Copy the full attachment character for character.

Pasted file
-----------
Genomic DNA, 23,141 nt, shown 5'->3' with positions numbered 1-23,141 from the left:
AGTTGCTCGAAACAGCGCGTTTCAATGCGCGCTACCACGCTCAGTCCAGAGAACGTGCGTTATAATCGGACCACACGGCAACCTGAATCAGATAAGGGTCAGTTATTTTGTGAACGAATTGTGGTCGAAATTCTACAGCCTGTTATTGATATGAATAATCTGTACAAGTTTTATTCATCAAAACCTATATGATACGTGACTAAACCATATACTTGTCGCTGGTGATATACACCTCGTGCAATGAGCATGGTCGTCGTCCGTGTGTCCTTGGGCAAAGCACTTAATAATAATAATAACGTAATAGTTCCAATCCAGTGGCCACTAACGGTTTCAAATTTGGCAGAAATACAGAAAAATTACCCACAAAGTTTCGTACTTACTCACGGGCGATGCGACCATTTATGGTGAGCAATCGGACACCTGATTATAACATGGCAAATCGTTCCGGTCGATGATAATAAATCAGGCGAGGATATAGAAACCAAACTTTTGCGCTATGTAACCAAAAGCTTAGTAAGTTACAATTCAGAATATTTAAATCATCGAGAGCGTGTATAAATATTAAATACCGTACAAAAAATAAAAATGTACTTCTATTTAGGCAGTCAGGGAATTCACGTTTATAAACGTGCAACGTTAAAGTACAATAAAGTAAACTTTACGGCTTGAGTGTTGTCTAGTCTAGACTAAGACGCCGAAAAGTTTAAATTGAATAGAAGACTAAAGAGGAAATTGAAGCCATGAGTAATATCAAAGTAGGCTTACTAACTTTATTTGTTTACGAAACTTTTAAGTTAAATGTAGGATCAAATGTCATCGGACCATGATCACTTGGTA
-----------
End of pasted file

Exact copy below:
Genomic DNA, 23,141 nt, shown 5'->3' with positions numbered 1-23,141 from the left:
AGTTGCTCGAAACAGCGCGTTTCAATGCGCGCTACCACGCTCAGTCCAGAGAACGTGCGTTATAATCGGACCACACGGCAACCTGAATCAGATAAGGGTCAGTTATTTTGTGAACGAATTGTGGTCGAAATTCTACAGCCTGTTATTGATATGAATAATCTGTACAAGTTTTATTCATCAAAACCTATATGATACGTGACTAAACCATATACTTGTCGCTGGTGATATACACCTCGTGCAATGAGCATGGTCGTCGTCCGTGTGTCCTTGGGCAAAGCACTTAATAATAATAATAACGTAATAGTTCCAATCCAGTGGCCACTAACGGTTTCAAATTTGGCAGAAATACAGAAAAATTACCCACAAAGTTTCGTACTTACTCACGGGCGATGCGACCATTTATGGTGAGCAATCGGACACCTGATTATAACATGGCAAATCGTTCCGGTCGATGATAATAAATCAGGCGAGGATATAGAAACCAAACTTTTGCGCTATGTAACCAAAAGCTTAGTAAGTTACAATTCAGAATATTTAAATCATCGAGAGCGTGTATAAATATTAAATACCGTACAAAAAATAAAAATGTACTTCTATTTAGGCAGTCAGGGAATTCACGTTTATAAACGTGCAACGTTAAAGTACAATAAAGTAAACTTTACGGCTTGAGTGTTGTCTAGTCTAGACTAAGACGCCGAAAAGTTTAAATTGAATAGAAGACTAAAGAGGAAATTGAAGCCATGAGTAATATCAAAGTAGGCTTACTAACTTTATTTGTTTACGAAACTTTTAAGTTAAATGTAGGATCAAATGTCATCGGACCATGATCACTTGGTA